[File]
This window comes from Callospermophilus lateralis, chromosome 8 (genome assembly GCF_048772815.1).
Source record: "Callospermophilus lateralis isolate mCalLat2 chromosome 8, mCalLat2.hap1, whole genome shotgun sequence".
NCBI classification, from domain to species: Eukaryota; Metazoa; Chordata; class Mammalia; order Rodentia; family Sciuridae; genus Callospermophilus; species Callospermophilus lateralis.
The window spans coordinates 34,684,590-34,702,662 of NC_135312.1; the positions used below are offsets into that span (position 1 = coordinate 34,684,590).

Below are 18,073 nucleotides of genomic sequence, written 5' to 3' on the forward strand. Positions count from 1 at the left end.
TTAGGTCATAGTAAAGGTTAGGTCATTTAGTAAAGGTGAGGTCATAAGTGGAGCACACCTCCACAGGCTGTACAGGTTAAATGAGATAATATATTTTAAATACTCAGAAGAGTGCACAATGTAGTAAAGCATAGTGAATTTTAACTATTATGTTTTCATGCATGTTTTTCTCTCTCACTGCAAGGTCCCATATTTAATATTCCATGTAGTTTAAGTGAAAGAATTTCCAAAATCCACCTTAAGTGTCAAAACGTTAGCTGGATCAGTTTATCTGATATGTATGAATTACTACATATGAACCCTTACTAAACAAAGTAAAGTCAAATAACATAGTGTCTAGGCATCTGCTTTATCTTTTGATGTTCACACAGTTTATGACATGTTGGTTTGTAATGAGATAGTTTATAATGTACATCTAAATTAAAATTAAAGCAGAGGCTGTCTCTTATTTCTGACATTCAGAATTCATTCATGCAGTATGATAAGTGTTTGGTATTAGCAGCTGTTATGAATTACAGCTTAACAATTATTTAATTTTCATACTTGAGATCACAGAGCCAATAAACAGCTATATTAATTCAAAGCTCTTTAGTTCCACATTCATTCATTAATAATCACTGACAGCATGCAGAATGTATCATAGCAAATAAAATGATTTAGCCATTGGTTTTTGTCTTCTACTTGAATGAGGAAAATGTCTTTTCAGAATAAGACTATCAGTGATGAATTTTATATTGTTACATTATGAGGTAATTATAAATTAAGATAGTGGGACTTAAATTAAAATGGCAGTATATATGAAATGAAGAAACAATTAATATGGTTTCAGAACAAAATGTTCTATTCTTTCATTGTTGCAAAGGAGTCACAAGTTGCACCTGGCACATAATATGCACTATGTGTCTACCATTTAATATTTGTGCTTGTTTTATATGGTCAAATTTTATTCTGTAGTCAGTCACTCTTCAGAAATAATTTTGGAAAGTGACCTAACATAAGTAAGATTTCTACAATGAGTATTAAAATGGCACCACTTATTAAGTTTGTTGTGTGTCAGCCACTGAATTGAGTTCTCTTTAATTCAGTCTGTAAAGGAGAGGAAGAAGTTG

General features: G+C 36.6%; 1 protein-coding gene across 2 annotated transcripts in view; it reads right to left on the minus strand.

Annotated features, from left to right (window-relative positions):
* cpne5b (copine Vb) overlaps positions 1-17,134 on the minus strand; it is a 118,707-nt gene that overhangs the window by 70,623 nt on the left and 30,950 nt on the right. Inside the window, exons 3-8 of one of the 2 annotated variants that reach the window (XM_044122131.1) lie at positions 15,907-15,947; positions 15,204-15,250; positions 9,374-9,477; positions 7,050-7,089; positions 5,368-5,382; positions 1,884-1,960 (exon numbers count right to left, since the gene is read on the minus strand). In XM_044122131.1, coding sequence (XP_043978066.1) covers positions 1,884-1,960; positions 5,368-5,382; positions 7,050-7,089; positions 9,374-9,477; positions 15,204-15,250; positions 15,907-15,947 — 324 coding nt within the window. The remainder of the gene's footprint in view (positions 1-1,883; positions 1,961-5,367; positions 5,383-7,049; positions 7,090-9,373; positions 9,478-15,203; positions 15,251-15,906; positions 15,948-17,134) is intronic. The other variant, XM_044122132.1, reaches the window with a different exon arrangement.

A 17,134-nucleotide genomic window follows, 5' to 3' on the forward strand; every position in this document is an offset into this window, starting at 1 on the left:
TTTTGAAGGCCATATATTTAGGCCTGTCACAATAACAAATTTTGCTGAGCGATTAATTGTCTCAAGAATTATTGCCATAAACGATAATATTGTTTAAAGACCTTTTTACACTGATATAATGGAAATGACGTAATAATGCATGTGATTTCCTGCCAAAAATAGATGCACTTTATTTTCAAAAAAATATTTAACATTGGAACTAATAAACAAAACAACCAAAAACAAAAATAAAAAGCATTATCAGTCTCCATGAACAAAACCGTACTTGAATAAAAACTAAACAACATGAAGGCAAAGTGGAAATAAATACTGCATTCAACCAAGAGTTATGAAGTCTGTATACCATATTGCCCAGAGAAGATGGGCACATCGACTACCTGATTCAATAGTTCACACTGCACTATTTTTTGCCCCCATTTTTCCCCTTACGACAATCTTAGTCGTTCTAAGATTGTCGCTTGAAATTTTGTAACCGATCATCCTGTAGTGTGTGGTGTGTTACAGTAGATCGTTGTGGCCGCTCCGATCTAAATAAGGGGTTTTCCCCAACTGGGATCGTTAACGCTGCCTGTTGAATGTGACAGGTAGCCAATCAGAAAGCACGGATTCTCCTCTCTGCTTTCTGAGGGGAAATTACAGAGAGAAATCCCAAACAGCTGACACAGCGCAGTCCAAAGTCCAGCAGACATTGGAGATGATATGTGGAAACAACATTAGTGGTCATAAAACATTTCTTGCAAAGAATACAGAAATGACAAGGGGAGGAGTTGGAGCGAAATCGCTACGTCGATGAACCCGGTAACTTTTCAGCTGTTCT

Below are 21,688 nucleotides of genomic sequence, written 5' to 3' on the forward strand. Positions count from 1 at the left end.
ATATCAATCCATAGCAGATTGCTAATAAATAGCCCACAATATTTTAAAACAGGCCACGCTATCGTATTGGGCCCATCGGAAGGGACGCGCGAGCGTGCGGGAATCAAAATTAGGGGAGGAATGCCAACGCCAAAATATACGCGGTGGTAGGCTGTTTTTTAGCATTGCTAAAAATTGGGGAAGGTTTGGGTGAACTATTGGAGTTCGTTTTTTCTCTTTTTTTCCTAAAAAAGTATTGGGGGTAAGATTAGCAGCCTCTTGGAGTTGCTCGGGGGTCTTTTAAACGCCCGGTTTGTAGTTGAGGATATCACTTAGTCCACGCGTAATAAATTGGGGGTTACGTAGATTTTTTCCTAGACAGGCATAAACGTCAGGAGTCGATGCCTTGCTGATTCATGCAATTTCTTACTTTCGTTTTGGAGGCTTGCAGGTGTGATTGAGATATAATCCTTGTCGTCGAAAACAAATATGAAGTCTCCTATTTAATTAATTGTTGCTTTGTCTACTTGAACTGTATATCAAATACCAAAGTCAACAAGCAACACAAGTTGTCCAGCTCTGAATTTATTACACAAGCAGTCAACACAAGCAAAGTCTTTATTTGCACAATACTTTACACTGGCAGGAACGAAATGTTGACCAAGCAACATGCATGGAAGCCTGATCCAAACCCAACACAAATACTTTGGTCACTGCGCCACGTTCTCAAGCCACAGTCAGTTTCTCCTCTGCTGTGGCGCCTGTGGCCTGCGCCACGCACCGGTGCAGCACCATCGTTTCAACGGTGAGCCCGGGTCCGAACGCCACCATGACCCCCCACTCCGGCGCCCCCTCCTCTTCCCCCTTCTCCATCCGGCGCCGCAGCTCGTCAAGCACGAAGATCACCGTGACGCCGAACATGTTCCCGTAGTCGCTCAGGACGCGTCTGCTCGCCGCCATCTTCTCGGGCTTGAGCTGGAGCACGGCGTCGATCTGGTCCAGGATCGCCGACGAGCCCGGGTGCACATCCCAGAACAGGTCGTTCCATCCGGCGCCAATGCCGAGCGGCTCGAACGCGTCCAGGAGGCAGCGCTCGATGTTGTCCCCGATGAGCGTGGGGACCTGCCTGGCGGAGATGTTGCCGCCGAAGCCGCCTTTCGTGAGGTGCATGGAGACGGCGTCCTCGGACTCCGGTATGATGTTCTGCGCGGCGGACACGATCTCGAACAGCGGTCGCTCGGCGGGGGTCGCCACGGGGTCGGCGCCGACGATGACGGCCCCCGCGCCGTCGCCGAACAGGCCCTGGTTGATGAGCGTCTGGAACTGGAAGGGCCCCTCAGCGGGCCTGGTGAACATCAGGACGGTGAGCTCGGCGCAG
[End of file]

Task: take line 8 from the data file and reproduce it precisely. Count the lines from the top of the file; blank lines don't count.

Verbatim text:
Annotated features, from left to right (window-relative positions):